For My Sisters: Reflecting on the Importance of Women Friendships
“Don’t know what I’d ever do without you from the beginning to the end. You’ve always been here right beside me so I’ll call you my best friend” – Brandy
I was four when my sister was born. I don’t really remember what it was like not to have her. For as long as I can remember, she’s always been there. We didn’t always get along, having very different temperaments but we have always been there for each other. No matter what our relationship is like, it’s always been a given that we’d be there if the other needed us. And we always are. The same goes for my brother actually, whose friends sometimes lovingly refer to us as ‘the sisters’. Well, they used to. I don’t know his friends as well as I once did. I know not all siblings are like this. I am lucky that my sister is actually one of my best friends. But that’s the thing about sisterhood. I think that as women, especially, we need as many sisters as phases of life, at least. Well, I do. And they don’t need to be related.
The first sister friend I can remember was back when I was at primary school, when my sister was just a baby. I must have been about five or six. At the time, I was living in a very white area and was one of the only brown kids at school. My friend, whose name I now cannot recall, was Indian. She had long, straight shiny hair (which I coveted, having not yet learned to love my curls as I do now) and a shy smile. The shyness may have been part of her personality but it was no doubt exacerbated by those kids who took it upon themselves to remind us, repeatedly, that we were different. We were united in our otherness and played together often, and I missed her when she wasn’t there. She never spoke but we became firm friends. I thought she was mute but then one day, while we were playing far from the other children, she said, “You’re funny” and laughed. At the time I think I was just pleased that someone thought I was funny (I don’t really ‘do’ funny), and that she had decided to share a little more of her world with me. Looking back though, I can only imagine what the other kids might have said to her on hearing her accent and realized that was probably a big part of, if not the reason for, her selective silence. Apart from one older girl I always considered my personal bodyguard, who took it upon herself to protect me from bullies in the playground, this first sister friend was one of very few positive memories of primary school.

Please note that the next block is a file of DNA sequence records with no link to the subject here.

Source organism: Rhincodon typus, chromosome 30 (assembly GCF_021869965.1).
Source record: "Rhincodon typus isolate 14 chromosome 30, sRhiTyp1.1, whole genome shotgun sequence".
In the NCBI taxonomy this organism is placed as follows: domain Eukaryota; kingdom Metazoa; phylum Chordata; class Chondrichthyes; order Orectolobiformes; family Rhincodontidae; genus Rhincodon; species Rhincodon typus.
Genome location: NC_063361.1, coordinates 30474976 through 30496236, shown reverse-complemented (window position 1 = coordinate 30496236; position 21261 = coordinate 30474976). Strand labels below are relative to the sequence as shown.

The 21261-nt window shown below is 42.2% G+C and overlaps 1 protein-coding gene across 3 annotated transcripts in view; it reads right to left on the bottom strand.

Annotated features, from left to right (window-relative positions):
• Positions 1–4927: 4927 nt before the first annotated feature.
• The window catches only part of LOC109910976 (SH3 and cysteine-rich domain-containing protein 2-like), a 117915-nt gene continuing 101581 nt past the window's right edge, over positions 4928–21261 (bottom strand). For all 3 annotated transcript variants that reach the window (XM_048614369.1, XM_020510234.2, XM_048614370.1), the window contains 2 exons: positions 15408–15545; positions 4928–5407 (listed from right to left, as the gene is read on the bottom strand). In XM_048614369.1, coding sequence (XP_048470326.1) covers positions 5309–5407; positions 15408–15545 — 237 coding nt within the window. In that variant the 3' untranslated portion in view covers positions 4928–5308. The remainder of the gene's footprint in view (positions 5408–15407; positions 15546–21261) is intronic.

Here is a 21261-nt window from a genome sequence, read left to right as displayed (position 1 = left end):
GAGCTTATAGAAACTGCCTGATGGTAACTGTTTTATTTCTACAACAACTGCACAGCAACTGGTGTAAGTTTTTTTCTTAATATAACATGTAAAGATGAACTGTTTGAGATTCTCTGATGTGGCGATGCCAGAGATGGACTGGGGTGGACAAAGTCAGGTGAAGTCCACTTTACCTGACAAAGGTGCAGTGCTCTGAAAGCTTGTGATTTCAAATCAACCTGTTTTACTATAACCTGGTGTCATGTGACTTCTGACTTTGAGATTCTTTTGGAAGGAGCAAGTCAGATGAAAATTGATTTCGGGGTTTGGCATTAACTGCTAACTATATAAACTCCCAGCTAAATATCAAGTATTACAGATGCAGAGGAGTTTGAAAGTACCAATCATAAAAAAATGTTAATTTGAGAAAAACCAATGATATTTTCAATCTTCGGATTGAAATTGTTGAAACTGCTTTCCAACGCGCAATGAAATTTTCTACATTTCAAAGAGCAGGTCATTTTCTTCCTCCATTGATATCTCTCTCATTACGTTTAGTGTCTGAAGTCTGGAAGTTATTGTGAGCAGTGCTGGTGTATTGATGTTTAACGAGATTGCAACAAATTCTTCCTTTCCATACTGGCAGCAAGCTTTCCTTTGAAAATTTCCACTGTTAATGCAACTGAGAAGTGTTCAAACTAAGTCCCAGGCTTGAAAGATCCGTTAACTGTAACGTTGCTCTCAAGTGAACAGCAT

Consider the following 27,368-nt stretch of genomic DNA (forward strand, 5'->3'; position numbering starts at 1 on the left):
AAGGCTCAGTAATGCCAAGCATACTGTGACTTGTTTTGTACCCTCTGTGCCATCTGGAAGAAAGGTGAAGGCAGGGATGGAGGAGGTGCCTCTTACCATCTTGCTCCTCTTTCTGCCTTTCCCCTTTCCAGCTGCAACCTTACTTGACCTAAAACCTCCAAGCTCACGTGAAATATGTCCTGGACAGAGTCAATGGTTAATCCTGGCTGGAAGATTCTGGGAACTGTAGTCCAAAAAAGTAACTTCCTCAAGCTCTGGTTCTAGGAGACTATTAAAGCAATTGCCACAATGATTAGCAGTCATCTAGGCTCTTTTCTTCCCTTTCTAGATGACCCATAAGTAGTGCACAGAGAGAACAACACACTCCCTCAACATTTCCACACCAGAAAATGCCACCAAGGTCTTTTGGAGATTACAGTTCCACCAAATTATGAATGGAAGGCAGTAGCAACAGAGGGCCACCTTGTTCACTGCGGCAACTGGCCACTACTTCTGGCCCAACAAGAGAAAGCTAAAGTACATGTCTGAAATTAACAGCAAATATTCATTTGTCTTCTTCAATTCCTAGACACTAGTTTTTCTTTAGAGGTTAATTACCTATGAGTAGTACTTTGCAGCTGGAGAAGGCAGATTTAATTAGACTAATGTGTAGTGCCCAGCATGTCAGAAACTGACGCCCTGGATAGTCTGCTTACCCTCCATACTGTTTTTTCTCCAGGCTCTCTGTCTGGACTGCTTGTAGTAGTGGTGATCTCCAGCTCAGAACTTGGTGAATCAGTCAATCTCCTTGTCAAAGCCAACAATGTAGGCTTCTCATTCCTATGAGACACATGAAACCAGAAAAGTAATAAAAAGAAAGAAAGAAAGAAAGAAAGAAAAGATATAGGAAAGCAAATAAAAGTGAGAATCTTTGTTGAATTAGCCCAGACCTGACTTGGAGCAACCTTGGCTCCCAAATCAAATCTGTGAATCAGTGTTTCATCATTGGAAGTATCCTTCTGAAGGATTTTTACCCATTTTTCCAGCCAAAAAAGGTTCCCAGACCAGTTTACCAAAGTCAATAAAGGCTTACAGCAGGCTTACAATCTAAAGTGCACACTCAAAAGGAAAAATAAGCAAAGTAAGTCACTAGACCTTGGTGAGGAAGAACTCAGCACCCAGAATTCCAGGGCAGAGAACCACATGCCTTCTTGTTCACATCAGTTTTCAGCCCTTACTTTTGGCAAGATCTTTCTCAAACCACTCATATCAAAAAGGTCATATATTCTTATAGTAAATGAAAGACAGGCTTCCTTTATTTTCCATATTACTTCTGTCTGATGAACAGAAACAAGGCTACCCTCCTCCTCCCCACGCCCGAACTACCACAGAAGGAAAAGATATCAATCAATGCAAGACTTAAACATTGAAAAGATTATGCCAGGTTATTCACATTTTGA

Fast forward again to the age of nine, when I moved to a new school and was again, ‘other’. I stood awkwardly at the front of the class while the teacher introduced me and pretended not to hear the remarks some of the children made about my skin color. I just wanted to run and hide when a girl said, “she can sit with me!” I looked up, wondering who could have been so brave as to go against the tide in the room and a girl with eyes as wide as saucers and what seemed to be a genuine smile was looking at me and ignoring everyone else. I sat with her and we became firm friends, at least for as long as I was at that school. We too were united in our ‘otherness’, hers was just on the inside – a refusal to follow others, an open heart and mind and an unshakeable self-belief. And it was beautiful.